In addition to managing the transfer of your possessions after you pass away, an estate plan often includes a living will and medical power of attorney, which indicates your preferences for your medical care in the event you are incapacitated.
While it may sound complicated, creating an estate plan can be a simple process with the right help. An experienced attorney who understands Idaho estate planning laws can guide you and craft an estate plan that ensures your wishes will be honored.
Idaho Estate planning laws – simplified
Depending on your needs, your estate plan may include more than one type of legal document, such as:
- Will – A will is a document that states who will obtain your possessions after your death. According to Idaho estate planning laws, the testator, or person whose possessions the will is in reference to, must be at least 18 years of age and of sound mind and body. In Idaho, a will can be prepared by an attorney, or it can be handwritten. Idaho does not consider oral wills to be valid.
- Trust – There are a variety of trusts that are designed to protect your assets and/or avoid probate. Trusts can be revocable or irrevocable. There are many types, including marital trusts, family trusts, and special needs trusts, just to name a few. Depending on your circumstances, a trust may be a valuable part of your estate plan. An estate planning attorney can help you determine if a trust or trusts is necessary and what type of trust or trust will best protect your interests.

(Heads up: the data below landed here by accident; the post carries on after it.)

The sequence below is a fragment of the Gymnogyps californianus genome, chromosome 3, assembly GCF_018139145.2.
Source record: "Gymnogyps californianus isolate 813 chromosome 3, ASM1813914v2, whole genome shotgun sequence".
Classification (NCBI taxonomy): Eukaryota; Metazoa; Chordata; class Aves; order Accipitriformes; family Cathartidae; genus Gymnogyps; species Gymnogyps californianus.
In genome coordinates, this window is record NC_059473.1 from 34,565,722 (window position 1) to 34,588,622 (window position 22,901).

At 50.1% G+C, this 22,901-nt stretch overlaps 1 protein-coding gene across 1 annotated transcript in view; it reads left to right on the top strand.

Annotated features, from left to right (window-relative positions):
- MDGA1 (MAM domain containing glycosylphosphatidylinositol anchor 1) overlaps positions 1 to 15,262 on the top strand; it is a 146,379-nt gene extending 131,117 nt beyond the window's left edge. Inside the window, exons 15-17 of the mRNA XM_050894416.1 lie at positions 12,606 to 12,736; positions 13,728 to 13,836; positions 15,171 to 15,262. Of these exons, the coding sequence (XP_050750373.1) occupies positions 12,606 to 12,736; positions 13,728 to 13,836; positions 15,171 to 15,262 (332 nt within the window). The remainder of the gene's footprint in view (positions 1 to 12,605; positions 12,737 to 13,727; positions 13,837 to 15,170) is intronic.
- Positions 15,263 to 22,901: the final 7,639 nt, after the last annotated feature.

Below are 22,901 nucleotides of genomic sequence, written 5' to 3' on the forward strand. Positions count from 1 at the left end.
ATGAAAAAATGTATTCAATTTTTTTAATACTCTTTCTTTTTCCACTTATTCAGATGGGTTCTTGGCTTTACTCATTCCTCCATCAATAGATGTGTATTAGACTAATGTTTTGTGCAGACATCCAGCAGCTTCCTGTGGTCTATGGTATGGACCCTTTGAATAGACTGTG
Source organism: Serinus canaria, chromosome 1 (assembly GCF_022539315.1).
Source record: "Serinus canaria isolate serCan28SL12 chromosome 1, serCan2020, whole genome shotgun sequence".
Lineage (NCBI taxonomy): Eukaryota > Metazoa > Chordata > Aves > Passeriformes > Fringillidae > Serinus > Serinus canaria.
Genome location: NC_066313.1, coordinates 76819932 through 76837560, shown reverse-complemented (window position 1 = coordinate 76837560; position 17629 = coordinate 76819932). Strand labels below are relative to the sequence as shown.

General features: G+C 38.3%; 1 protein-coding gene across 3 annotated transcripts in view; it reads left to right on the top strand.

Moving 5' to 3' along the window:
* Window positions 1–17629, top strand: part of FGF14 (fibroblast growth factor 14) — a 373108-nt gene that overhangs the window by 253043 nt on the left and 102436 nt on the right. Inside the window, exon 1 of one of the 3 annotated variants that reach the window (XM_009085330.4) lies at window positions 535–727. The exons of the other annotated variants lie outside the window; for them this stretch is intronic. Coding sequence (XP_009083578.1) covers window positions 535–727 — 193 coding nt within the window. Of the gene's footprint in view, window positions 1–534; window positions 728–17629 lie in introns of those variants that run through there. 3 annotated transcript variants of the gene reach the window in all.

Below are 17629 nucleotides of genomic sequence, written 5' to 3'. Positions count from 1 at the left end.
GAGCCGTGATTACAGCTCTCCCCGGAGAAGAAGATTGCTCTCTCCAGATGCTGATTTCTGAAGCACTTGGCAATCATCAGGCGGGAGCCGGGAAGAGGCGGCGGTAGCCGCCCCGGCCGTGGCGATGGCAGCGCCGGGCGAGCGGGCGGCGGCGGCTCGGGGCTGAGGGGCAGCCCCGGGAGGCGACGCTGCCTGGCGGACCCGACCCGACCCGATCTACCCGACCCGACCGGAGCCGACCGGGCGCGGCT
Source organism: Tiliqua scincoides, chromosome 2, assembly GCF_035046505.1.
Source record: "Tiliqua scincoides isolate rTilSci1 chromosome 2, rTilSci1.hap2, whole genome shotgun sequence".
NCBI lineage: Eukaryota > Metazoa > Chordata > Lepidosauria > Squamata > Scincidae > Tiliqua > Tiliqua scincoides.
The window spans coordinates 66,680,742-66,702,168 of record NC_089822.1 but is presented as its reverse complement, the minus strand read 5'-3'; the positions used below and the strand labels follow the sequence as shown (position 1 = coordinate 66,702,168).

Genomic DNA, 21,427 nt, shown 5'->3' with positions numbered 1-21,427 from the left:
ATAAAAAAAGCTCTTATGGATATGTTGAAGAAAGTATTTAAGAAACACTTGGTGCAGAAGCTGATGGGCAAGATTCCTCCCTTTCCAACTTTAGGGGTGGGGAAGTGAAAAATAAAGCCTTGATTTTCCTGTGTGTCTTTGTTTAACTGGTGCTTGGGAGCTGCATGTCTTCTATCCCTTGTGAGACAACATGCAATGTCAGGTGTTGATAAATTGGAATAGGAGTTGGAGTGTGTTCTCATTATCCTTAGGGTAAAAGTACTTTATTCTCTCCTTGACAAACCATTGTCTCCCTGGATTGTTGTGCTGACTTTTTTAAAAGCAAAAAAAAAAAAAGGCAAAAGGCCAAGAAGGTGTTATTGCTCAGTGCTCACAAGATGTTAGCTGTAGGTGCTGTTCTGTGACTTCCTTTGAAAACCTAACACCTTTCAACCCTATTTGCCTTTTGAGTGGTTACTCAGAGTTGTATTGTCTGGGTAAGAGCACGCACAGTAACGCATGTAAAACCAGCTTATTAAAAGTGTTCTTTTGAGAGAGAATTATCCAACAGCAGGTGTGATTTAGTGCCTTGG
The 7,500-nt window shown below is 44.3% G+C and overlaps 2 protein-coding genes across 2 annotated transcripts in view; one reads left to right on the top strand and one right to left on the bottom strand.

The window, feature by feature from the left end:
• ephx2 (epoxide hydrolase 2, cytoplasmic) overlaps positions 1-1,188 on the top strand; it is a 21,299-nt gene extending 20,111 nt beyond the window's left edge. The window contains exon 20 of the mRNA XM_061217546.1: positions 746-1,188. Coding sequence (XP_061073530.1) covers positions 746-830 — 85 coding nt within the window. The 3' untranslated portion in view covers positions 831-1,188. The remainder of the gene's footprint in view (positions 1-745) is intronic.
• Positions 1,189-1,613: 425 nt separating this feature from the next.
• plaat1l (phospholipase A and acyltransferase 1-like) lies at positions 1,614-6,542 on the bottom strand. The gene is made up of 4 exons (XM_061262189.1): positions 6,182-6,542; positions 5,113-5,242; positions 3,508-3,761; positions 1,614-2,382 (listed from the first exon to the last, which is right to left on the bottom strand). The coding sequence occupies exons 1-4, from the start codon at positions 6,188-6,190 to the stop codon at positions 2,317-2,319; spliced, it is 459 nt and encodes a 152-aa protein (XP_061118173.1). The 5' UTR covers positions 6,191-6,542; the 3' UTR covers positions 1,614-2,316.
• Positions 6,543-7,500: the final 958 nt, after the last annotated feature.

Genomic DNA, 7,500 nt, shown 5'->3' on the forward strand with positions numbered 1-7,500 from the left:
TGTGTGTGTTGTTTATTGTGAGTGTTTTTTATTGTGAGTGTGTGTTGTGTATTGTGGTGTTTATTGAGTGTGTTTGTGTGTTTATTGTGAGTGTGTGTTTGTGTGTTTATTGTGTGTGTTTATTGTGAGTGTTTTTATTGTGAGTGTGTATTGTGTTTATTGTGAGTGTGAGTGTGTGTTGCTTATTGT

How much does estate planning cost in Idaho?
The cost of creating an estate plan in Idaho may vary based on a few factors, including the size and complexity of your estate and your specific needs. If you do not have a significant amount of money or possessions, or if you have a limited number of dependents, your estate plan may be simple. The cost of an estate plan depends on your specific needs. If you already have an estate plan that needs to be reviewed and updated due to changes in your dependents, beneficiaries, or your assets, that will likely cost less than the creation of a new estate plan.
It is best to speak with an experienced Idaho estate planning attorney regarding fee structures to handle your estate plan. An estate planning lawyer can provide the best legal advice and craft an estate plan that truly fits your needs.